Prosecutor Rachel Mitchell rips apart Christine Ford’s allegations against Judge Kavanaugh
Posted on October 3, 2018 by Dr. Eowyn
Rachel Mitchell, 50, is a public prosecutor in Arizona since 1993, currently serving as Deputy County Attorney and chief of the Special Victims Division in the Maricopa County Attorney’s Office.
In 2003, Mitchell was recognized by Governor Janet Napolitano and Attorney General Terry Goddard as the Outstanding Arizona Sexual Assault Prosecutor of the Year. In 2006, Mitchell was named Prosecutor of the Year by the Maricopa County Attorney’s Office. The Maricopa County Commission on Trial Court Appointments has recommended her to be one of several candidates for Maricopa County Superior Court judge.
Mitchell was retained by the Senate Judiciary Committee to serve as the Nominations Investigative Counsel questioning Dr. Christine Blasey Ford and Supreme Court nominee Judge Brett Kavanaugh at the Committee hearing on September 27, 2018.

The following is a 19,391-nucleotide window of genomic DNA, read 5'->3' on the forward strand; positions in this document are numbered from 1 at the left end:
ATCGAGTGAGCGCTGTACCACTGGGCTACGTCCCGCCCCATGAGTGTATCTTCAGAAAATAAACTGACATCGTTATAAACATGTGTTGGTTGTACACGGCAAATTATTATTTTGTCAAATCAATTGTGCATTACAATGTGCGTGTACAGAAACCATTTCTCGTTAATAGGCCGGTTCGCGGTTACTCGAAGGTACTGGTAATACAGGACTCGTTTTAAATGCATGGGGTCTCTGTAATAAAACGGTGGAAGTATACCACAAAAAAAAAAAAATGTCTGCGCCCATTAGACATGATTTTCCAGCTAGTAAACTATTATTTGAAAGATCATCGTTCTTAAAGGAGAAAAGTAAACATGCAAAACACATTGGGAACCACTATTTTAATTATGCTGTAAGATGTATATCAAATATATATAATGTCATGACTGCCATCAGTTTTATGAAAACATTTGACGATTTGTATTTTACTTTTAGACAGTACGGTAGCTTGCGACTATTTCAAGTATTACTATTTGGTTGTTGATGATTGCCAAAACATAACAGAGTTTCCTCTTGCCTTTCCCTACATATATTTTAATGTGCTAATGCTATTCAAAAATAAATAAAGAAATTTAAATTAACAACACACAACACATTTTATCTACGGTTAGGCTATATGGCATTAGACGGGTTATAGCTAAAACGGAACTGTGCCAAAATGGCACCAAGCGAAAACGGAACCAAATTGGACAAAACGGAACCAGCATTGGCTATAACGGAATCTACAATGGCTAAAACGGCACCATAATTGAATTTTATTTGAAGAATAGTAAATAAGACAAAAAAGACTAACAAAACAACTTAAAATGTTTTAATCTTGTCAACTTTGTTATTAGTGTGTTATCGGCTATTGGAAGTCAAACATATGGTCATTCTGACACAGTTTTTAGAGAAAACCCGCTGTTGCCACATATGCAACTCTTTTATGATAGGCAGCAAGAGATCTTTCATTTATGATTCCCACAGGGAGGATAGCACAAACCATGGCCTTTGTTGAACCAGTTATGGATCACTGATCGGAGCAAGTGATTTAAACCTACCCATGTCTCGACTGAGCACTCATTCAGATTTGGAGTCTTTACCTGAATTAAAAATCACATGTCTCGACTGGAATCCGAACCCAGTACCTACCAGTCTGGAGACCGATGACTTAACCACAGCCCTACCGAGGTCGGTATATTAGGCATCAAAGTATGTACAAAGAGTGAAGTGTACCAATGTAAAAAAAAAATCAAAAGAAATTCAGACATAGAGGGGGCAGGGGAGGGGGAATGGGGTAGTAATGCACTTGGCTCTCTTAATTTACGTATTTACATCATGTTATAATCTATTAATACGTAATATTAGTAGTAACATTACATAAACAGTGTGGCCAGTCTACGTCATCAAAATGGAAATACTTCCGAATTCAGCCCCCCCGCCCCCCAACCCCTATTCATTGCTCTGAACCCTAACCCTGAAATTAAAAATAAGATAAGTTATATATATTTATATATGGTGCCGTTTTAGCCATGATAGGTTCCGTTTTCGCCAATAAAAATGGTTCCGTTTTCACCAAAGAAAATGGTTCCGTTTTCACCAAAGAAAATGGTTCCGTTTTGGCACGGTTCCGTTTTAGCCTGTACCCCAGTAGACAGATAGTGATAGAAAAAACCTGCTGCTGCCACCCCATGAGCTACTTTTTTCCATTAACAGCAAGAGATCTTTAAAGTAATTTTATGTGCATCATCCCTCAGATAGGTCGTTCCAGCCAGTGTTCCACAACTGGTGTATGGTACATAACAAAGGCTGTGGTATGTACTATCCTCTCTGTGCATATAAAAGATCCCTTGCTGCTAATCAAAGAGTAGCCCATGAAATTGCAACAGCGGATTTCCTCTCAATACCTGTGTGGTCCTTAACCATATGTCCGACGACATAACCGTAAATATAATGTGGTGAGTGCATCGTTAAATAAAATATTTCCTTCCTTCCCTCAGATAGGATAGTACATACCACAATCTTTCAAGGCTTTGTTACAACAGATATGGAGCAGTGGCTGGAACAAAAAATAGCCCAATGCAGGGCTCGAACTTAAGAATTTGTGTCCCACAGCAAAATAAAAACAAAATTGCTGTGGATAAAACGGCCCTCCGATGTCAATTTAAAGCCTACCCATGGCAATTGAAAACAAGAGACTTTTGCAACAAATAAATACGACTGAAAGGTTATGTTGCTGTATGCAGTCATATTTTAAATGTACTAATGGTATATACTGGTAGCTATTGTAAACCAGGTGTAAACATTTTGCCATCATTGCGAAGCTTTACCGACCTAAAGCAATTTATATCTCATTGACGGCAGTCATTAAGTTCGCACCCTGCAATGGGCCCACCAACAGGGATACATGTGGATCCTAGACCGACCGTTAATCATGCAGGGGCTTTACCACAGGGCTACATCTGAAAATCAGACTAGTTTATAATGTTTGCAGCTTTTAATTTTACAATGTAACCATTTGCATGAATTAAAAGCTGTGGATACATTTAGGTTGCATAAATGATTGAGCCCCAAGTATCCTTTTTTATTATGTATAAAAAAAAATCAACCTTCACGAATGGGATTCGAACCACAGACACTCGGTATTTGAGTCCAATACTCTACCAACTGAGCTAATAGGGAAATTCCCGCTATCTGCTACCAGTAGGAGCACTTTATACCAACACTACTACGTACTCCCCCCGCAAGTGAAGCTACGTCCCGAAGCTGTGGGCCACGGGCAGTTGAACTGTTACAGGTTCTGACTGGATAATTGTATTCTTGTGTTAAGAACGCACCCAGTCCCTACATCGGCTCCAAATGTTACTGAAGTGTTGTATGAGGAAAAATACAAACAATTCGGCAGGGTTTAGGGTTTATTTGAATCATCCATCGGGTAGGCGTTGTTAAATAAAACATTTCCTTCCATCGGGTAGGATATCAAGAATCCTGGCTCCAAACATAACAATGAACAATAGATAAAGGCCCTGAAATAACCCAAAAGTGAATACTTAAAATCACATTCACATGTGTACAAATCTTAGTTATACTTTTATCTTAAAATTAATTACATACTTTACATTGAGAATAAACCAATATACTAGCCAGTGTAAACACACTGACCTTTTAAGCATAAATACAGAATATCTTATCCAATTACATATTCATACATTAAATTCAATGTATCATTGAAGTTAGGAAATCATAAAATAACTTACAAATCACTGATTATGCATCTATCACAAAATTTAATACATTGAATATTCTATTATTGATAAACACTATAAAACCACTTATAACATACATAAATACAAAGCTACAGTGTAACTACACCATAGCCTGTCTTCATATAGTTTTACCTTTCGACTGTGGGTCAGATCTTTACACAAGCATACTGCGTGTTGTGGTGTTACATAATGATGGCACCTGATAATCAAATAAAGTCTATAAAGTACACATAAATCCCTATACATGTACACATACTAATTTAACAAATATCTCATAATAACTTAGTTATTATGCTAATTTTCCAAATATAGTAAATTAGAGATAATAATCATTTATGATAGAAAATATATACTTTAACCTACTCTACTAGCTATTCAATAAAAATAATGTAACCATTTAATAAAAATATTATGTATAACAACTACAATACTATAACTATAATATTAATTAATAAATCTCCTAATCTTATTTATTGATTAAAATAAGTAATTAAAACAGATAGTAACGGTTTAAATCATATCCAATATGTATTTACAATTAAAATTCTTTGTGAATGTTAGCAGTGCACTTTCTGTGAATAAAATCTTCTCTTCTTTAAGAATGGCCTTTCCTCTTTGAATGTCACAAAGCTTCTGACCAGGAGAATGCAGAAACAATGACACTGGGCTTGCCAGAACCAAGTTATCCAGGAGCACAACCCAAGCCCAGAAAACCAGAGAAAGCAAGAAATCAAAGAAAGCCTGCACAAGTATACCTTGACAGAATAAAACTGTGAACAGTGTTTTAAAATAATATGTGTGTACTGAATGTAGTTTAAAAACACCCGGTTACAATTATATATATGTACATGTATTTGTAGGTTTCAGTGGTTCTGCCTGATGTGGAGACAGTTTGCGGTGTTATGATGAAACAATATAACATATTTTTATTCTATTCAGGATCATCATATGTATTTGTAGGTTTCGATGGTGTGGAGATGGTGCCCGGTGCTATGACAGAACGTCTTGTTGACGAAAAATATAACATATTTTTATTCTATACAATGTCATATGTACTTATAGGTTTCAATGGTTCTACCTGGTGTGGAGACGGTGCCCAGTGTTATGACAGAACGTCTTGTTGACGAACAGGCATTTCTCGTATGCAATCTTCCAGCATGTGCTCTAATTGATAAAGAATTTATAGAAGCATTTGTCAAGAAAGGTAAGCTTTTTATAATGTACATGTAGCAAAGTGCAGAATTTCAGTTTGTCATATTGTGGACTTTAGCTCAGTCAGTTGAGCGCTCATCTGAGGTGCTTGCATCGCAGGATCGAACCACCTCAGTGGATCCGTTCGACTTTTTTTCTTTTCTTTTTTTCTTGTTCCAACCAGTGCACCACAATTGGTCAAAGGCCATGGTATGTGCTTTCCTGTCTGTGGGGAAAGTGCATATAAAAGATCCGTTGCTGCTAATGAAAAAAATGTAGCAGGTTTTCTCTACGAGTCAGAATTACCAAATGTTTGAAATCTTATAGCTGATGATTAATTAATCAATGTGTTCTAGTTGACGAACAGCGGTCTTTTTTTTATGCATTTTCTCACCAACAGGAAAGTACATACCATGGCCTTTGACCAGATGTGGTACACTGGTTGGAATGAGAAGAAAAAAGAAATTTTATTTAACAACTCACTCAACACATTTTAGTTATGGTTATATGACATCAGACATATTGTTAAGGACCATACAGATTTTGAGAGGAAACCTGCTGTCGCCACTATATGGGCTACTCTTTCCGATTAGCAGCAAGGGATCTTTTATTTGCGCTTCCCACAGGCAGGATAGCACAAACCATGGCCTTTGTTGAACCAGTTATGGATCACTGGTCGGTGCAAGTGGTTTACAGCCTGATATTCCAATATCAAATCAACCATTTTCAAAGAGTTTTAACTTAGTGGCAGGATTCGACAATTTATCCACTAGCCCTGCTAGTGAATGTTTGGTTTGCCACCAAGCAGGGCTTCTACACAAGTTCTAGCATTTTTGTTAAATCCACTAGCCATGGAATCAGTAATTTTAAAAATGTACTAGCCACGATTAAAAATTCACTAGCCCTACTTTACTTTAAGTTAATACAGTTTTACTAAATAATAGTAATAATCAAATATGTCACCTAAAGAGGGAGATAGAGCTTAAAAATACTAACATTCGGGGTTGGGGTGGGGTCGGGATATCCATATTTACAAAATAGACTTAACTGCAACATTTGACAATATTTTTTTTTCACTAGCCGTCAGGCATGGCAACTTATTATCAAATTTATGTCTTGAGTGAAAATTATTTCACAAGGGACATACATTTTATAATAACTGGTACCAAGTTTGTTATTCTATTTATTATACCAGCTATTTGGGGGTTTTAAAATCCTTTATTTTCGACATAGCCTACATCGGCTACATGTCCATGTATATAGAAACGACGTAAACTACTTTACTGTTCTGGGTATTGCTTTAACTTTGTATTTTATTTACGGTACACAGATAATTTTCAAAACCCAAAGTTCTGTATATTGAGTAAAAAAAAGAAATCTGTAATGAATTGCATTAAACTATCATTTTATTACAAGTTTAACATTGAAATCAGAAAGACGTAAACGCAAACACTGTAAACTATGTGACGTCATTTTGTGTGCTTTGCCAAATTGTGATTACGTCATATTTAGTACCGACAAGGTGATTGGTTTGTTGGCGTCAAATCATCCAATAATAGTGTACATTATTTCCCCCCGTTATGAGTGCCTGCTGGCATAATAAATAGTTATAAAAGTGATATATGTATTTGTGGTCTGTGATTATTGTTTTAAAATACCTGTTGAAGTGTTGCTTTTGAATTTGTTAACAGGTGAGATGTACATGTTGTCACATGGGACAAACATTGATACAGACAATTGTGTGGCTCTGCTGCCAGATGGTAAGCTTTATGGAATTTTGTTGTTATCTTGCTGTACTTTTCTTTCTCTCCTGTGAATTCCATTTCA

Christine Blasey Ford
Mitchell submitted to Senate Republicans her legal analysis of Ford’s allegations in the form of a 10-page Memorandum, dated September 30, 2018, which contains a detailed Timeline.
Mitchell begins her Memorandum by stating what she calls the “bottom line”:
A “he said, she said” case is incredibly difficult to prove. But this case is even weaker than that. Dr. Ford identified other witnesses to the event, and those witnesses either refuted her allegations or failed to corroborate them. For the reasons discussed below, I do not think that a reasonable prosecutor would bring this case based on the evidence before the Committee. Nor do I believe that this evidence is sufficient to satisfy the preponderance-of-the-evidence standard.
Mitchell then provides the reasons why Ford’s allegations are not credible:
(1) Ford has given inconsistent accounts of when the alleged assault happened, including the mid-1980s, early 1980s, the 1980s, summer of 1982, when she was 15, and when she was in her “late teens” (age 15 is not “late teens”).